Zim to open world class medicines quality control lab

A new medicines quality control centre is set to be established in Harare following approval by the World Health Organisation (WHO).

David Okello
David Okello

The development is hoped to help Zimbabweans “gain access to better medicines”, according to a WHO-Zimbabwe statement issued today.

“The approval, which follows a thorough assessment by WHO, means that the laboratory operates in compliance with international standards and can carry out quality tests on medicines purchased by the Global Fund to Fight AIDS, TB and Malaria as well as by other large purchasers of medicines for developing countries, such as UNICEF,” said WHO.

“It also sends a strong message to local and importing manufacturers that their medicines will be tested according to international standards, thereby potentially improving the quality of their products and patient treatments,” added the organisation.

Kees De Joncheere, the director of essential medicines at WHO, said building capacity for health professionals and public structures was vital to prepare countries to cater for populations health needs.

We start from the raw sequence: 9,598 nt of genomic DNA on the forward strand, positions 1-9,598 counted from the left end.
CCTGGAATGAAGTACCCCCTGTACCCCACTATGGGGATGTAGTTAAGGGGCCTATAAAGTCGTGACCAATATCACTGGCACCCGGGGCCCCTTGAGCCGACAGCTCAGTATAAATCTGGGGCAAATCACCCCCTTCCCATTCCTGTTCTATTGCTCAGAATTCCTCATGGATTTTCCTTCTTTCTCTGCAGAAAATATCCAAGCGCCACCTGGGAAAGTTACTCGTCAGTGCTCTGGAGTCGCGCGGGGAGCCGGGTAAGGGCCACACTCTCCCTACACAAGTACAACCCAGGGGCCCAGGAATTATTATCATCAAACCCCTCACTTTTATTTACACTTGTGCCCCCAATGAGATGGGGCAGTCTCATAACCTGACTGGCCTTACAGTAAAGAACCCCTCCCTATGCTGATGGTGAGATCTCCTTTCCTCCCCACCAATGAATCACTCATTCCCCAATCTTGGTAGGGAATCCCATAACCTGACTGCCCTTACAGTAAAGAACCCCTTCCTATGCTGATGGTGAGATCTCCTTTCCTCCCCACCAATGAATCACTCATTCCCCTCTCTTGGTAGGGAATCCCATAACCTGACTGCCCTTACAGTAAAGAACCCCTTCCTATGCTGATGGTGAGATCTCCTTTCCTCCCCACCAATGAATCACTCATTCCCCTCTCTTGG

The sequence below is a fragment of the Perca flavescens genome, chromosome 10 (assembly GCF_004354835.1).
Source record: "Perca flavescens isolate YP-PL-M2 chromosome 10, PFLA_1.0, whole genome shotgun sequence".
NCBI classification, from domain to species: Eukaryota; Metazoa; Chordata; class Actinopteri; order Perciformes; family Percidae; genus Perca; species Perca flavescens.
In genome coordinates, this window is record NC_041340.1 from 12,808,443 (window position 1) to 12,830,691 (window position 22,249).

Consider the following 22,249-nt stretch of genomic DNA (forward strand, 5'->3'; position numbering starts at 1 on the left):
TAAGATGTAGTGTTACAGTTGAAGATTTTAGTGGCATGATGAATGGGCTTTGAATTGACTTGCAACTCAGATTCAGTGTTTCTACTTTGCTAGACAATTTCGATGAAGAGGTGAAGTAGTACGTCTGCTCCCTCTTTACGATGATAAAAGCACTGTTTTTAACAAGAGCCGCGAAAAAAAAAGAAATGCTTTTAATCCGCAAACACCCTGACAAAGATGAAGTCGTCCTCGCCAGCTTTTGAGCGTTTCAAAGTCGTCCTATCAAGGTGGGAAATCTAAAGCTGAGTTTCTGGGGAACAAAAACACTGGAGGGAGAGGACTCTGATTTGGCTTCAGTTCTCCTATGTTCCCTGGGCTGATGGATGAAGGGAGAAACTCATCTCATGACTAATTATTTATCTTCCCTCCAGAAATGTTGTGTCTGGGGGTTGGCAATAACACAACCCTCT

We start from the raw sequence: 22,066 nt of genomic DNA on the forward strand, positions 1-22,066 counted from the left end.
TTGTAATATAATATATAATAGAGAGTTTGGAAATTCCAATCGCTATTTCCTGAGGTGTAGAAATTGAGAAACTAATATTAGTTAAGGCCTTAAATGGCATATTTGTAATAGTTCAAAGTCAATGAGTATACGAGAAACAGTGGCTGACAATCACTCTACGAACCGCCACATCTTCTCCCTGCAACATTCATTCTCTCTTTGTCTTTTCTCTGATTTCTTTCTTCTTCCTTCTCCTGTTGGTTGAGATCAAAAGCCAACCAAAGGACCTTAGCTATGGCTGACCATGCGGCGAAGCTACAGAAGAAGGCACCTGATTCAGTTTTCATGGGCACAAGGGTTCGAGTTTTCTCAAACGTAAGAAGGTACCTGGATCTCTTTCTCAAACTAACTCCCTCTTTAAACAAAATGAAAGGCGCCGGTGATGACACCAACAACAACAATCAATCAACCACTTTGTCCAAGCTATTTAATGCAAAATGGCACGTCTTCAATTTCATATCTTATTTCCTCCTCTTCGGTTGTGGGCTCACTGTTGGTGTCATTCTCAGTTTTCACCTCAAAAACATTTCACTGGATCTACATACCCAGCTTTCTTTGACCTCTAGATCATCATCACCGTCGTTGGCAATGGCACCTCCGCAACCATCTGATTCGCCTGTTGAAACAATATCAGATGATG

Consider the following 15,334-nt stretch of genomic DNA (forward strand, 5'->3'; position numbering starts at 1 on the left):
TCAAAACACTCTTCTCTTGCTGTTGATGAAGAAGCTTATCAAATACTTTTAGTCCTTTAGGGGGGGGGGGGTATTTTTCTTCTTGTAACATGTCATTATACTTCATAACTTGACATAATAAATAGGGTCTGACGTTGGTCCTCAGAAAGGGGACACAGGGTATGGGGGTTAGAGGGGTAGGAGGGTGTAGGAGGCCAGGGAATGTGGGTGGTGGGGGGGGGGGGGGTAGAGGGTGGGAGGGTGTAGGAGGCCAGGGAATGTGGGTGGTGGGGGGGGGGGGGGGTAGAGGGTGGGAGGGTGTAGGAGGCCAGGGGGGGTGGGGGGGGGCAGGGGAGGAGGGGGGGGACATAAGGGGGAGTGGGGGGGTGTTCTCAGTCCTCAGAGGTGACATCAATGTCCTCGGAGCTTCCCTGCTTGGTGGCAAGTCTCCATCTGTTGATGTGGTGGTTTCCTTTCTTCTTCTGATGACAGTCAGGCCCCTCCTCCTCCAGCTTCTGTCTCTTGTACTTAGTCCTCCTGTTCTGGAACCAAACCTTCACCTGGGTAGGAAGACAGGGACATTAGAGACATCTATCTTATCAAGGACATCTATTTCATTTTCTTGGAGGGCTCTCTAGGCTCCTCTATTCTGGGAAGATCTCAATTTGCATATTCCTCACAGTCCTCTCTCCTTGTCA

The lab that falls under the Medicines Control Authority of Zimbabwe (MCAZ) is the sixth institution to get WHO pre-qualification in sub-Saharan Africa.

The prequalification process included training to raise performance to international standards. David Okello, the WHO Representative in Zimbabwe, hailed the development.

“In essence, it means that when the Global Fund buys millions of dollars’ worth of medicines for Southern African countries, it can rely on the Zimbabwean laboratory to assist in ensuring the medicines are safe and effective.

“Without this kind of service, lives would be placed at risk and precious donor funds could be wasted,” he said. The Global Fund helps combat HIV and AIDS, TB and malaria.

WHO noted, however, that even though its approval of medicines boosted drugs’ quality reputation, it did not guarantee that specific batches of products adhered to required manufacturing procedure.

“If quality problems arise with batches of prequalified products once they reach the country of destination, the local prequalified laboratories are alerted and check the product; if non-compliance is found, they can facilitate corrective measures and thus avert possible risks to patients,” stated WHO.

Post published in: Health

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